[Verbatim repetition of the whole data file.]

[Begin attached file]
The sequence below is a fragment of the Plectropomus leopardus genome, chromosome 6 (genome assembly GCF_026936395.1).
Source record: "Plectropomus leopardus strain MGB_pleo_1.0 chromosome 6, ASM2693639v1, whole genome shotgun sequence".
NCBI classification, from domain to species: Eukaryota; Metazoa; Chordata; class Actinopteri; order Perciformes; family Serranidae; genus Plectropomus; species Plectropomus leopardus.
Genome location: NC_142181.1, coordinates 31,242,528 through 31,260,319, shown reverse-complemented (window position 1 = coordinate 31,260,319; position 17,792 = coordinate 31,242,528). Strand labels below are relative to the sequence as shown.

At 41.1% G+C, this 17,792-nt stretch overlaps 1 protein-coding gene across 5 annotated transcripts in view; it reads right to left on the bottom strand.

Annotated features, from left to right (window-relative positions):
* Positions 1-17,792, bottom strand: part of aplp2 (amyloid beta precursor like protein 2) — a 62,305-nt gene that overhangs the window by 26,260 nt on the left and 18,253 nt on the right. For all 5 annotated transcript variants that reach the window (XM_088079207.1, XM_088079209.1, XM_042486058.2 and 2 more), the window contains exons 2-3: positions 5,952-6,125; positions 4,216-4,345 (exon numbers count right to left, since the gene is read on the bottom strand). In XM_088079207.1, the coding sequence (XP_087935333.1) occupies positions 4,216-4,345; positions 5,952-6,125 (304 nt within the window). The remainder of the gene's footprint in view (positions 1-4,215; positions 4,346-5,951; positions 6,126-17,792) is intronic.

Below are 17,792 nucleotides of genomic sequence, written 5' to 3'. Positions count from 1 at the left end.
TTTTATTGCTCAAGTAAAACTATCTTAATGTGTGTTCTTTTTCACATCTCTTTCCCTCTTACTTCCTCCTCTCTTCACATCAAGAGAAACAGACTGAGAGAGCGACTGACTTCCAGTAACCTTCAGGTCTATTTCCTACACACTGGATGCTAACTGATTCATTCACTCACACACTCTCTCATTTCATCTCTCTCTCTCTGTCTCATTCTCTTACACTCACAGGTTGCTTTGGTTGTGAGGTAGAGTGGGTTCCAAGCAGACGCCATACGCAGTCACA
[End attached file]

The sequence below is a fragment of the Plectropomus leopardus genome, chromosome 6 (genome assembly GCF_026936395.1).
Source record: "Plectropomus leopardus strain MGB_pleo_1.0 chromosome 6, ASM2693639v1, whole genome shotgun sequence".
NCBI classification, from domain to species: Eukaryota; Metazoa; Chordata; class Actinopteri; order Perciformes; family Serranidae; genus Plectropomus; species Plectropomus leopardus.
Genome location: NC_142181.1, coordinates 31,242,528 through 31,260,319, shown reverse-complemented (window position 1 = coordinate 31,260,319; position 17,792 = coordinate 31,242,528). Strand labels below are relative to the sequence as shown.

At 41.1% G+C, this 17,792-nt stretch overlaps 1 protein-coding gene across 5 annotated transcripts in view; it reads right to left on the bottom strand.

Annotated features, from left to right (window-relative positions):
* Positions 1-17,792, bottom strand: part of aplp2 (amyloid beta precursor like protein 2) — a 62,305-nt gene that overhangs the window by 26,260 nt on the left and 18,253 nt on the right. For all 5 annotated transcript variants that reach the window (XM_088079207.1, XM_088079209.1, XM_042486058.2 and 2 more), the window contains exons 2-3: positions 5,952-6,125; positions 4,216-4,345 (exon numbers count right to left, since the gene is read on the bottom strand). In XM_088079207.1, the coding sequence (XP_087935333.1) occupies positions 4,216-4,345; positions 5,952-6,125 (304 nt within the window). The remainder of the gene's footprint in view (positions 1-4,215; positions 4,346-5,951; positions 6,126-17,792) is intronic.

Below are 17,792 nucleotides of genomic sequence, written 5' to 3'. Positions count from 1 at the left end.
TTTTATTGCTCAAGTAAAACTATCTTAATGTGTGTTCTTTTTCACATCTCTTTCCCTCTTACTTCCTCCTCTCTTCACATCAAGAGAAACAGACTGAGAGAGCGACTGACTTCCAGTAACCTTCAGGTCTATTTCCTACACACTGGATGCTAACTGATTCATTCACTCACACACTCTCTCATTTCATCTCTCTCTCTCTGTCTCATTCTCTTACACTCACAGGTTGCTTTGGTTGTGAGGTAGAGTGGGTTCCAAGCAGACGCCATACGCAGTCACA